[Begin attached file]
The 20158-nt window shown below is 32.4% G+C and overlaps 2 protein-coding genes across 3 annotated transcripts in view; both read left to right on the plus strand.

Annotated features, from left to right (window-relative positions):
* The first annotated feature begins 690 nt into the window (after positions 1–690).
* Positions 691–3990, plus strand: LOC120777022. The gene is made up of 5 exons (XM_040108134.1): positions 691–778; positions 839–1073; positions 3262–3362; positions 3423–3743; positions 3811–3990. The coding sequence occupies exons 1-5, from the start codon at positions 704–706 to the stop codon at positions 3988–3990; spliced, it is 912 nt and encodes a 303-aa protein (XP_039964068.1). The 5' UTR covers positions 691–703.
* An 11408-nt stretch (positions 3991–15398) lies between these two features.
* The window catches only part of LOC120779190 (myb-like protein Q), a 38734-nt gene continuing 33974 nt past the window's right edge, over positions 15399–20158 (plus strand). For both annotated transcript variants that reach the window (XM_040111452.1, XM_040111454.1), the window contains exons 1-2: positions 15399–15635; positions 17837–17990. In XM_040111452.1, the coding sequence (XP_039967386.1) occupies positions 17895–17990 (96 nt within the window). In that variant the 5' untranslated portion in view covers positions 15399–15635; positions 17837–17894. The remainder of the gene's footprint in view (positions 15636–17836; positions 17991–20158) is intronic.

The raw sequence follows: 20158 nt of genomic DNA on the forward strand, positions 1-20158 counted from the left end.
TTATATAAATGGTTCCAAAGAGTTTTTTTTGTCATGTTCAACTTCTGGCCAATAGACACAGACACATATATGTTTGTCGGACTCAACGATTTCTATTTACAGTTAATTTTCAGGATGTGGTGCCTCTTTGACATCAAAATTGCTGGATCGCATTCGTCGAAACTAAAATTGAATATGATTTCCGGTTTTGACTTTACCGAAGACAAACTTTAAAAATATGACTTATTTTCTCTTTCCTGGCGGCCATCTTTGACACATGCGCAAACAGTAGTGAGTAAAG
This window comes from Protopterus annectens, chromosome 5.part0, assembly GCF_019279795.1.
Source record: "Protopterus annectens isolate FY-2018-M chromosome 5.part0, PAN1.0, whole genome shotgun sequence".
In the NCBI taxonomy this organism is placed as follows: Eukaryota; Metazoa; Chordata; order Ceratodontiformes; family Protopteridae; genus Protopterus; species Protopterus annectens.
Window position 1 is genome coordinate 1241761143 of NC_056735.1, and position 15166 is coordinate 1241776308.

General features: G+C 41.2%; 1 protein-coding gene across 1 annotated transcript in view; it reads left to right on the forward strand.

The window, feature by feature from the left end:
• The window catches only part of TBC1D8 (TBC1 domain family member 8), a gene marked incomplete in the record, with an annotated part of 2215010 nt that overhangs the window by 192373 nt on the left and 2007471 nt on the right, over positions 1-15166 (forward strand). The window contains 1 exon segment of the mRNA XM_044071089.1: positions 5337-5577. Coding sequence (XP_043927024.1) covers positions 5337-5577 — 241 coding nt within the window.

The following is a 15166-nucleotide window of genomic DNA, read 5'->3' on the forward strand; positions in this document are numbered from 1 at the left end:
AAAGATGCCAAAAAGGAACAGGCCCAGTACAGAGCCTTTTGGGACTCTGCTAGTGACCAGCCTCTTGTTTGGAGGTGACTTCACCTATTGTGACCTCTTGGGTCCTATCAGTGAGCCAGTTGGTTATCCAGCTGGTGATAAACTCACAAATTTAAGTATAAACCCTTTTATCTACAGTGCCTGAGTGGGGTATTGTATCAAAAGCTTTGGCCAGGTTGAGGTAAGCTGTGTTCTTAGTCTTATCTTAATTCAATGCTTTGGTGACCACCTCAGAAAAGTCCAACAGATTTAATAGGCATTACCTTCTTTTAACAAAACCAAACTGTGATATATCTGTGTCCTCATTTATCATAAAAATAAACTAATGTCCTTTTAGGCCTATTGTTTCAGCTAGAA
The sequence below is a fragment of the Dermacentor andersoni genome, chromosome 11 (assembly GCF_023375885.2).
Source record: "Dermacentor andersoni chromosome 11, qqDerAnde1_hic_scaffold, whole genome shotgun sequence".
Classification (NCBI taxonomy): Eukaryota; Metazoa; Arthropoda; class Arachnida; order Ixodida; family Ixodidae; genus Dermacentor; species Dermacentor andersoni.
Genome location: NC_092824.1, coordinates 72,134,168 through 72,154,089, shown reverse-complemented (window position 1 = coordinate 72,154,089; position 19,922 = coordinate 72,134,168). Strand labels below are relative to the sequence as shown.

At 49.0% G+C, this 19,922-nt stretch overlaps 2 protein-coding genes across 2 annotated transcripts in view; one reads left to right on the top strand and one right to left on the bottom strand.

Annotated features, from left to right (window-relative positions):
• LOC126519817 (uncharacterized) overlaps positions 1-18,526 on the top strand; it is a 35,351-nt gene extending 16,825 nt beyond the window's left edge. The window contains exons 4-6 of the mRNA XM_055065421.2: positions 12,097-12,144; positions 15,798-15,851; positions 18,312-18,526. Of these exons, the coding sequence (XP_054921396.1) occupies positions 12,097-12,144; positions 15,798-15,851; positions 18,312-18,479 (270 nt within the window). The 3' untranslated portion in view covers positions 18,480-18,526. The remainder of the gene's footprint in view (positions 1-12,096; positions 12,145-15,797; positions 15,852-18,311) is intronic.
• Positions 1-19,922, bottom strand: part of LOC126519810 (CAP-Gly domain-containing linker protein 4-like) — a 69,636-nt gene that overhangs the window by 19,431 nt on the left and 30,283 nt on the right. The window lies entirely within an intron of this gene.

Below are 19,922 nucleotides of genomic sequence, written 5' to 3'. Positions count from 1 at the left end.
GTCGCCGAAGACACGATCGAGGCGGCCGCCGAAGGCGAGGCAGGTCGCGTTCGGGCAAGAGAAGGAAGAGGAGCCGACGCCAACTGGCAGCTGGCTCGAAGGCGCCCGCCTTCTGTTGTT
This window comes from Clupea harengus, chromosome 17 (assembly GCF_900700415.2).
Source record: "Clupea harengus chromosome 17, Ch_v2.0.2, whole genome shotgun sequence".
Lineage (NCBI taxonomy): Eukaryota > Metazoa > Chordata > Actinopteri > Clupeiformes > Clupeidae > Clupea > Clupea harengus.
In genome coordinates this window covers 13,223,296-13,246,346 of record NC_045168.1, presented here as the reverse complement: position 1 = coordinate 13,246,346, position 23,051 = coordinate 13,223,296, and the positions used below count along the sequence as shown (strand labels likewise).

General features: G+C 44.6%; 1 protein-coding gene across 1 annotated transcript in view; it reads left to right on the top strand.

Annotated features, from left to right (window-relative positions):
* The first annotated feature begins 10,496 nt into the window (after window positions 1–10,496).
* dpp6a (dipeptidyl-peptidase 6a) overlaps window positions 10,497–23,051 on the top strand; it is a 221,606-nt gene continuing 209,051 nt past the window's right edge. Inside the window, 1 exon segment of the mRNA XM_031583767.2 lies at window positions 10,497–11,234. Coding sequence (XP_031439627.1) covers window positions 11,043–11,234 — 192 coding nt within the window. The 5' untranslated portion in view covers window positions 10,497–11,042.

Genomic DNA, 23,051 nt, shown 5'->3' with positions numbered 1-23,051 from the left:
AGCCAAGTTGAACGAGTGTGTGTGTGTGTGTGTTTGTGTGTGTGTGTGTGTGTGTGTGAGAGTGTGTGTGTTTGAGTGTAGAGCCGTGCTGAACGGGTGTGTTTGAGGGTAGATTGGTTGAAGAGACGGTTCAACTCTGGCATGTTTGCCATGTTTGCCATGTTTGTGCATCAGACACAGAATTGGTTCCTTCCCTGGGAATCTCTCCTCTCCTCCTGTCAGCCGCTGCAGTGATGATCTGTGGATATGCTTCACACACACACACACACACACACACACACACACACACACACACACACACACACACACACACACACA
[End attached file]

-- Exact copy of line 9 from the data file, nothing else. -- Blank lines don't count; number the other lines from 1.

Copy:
This window comes from Protopterus annectens, chromosome 5.part0, assembly GCF_019279795.1.